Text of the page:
FB Pixel no scriptQ&K to be first Chinese long-term apartment rental firm to tap US capital | KrASIA

Q&K to be first Chinese long-term apartment rental firm to tap US capital

Written by Wency Chen Published on   2 mins read

The Shanghai-based operator wants to raise up to USD 100 million on the Nasdaq.

Chinese long-term home rental company Q&K International Group has applied to list on the Nasdaq to fund expansion, becoming the first such local brand to tap the US capital markets.

Q&K filed its application to the U.S. Securities and Exchange Commission on Monday, seeking to raise as much as USD 100 million. Morgan Stanley and China International Capital are the lead underwriters.

Q&K ranked third among long-term apartment operators in China, both in terms of gross rental value and the number of available rental units as of the end of 2018. It’s behind Ant Financial-backed Danke and Tencent-backed Ziroom, according to a Q&K’s prospectus which cites the China Insights Consultancy.

Using a similar business model, these firms lease apartments from individual landlords, renovate the space with uniform styles, and then sublease fully-furnished rooms to tenants, who are mainly young urbanites looking for affordable housing.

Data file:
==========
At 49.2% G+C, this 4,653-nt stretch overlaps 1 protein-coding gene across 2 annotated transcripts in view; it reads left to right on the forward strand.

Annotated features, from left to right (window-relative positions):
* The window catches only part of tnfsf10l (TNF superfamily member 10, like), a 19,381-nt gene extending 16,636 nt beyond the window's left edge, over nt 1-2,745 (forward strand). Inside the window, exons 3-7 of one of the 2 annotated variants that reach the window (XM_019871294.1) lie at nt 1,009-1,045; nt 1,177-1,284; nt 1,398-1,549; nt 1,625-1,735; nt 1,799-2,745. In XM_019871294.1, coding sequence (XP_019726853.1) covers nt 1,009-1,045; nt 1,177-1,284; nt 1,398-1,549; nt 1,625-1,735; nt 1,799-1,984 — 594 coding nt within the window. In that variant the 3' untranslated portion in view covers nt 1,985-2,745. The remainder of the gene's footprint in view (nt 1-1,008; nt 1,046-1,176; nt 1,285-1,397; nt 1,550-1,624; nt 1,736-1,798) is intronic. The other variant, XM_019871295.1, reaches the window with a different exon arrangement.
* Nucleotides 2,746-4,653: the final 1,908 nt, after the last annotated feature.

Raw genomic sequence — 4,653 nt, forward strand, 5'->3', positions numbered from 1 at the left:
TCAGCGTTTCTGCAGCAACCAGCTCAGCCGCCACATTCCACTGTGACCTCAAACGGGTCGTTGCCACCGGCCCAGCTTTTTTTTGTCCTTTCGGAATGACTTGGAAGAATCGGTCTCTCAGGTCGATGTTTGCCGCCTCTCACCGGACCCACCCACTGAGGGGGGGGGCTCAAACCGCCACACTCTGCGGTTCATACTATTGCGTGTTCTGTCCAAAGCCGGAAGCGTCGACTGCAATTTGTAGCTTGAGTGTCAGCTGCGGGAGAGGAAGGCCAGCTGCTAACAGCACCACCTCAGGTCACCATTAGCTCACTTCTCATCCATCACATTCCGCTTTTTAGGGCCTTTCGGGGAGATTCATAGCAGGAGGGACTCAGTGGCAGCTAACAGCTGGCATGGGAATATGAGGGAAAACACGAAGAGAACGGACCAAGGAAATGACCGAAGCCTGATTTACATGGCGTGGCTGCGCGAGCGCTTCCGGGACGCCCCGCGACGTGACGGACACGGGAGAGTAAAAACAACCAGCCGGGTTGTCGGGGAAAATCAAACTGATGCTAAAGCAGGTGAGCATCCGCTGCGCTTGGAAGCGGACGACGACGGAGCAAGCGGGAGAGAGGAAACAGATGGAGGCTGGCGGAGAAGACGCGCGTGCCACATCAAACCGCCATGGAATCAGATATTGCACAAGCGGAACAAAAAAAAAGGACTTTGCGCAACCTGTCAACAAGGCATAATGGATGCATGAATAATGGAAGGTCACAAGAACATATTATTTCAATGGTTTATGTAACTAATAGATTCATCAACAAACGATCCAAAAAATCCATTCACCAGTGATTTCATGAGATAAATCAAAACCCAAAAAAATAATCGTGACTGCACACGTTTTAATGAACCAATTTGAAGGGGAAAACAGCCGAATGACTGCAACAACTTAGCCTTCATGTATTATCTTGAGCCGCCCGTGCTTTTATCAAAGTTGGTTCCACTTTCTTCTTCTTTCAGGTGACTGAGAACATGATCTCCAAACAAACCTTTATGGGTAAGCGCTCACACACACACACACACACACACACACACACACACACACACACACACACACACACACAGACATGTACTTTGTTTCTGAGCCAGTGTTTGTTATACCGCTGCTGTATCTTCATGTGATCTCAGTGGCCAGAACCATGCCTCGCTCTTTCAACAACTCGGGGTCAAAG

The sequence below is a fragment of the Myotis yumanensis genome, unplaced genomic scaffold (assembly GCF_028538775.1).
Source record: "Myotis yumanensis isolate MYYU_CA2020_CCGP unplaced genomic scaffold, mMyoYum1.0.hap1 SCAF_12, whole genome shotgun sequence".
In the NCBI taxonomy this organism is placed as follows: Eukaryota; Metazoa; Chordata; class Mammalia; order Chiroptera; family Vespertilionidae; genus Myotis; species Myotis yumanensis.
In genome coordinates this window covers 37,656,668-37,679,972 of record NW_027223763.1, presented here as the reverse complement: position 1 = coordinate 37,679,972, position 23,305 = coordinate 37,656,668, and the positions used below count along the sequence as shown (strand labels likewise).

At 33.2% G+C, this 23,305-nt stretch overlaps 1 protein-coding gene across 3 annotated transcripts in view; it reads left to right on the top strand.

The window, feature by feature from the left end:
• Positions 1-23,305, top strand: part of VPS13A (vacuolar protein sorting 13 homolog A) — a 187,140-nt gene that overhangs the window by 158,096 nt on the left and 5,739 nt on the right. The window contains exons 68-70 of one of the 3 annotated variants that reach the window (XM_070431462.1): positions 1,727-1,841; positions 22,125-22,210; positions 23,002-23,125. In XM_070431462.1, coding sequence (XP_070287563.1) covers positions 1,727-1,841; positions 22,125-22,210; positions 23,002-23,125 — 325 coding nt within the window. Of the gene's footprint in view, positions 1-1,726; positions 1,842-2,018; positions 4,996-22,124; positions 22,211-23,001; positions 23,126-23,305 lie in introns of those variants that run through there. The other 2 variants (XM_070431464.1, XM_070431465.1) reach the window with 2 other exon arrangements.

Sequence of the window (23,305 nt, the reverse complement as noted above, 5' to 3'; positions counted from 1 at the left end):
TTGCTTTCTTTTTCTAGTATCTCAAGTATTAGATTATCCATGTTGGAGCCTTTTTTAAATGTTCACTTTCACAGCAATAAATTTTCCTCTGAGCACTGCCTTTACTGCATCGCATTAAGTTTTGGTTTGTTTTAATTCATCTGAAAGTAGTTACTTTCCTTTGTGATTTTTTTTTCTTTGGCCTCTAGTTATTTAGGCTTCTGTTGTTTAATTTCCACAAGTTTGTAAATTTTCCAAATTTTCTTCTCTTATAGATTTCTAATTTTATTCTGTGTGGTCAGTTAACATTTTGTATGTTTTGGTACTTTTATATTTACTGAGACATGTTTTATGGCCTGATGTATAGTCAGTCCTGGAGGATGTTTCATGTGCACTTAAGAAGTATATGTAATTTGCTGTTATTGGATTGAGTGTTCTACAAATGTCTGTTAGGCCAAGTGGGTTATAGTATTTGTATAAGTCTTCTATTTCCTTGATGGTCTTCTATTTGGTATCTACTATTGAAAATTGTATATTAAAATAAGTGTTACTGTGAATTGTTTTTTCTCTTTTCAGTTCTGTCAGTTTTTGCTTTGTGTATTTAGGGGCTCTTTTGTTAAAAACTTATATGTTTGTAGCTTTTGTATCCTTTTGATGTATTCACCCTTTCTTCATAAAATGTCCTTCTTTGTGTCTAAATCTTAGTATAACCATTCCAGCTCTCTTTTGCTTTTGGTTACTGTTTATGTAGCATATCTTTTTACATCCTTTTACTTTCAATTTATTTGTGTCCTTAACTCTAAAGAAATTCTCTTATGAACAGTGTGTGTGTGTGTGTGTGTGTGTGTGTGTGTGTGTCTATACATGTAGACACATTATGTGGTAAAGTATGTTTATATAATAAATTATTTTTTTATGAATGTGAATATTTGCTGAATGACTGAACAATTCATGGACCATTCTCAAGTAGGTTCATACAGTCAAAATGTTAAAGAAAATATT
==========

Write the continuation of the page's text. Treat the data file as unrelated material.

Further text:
The companies offer most services through apps that allow users to browse available rooms, pay rents or request amenities maintenance.

The Shanghai-based Q&K has nearly 100,000 rental units across six cities including Suzhou and Hangzhou. The company reported a net revenue of USD 129.6 million in the fiscal year 2018, up 70.3% year-on-year. Net losses however doubled to USD 72.8 million in the same period.

In recent years, China’s rental market has boomed on the back of rising housing prices, favorable government policies and with young people embracing the sharing economy.

Money-losing rivals Danke and Ziroom are also mulling IPOs to raise over USD 600 million and USD 500 million respectively, according to multiple local reports.

Over 20 long-term apartment rental platforms stopped operations between February 2017 and March 2019, leaving their tenants homeless, according to Tospur, a Chinese real estate consulting firm.


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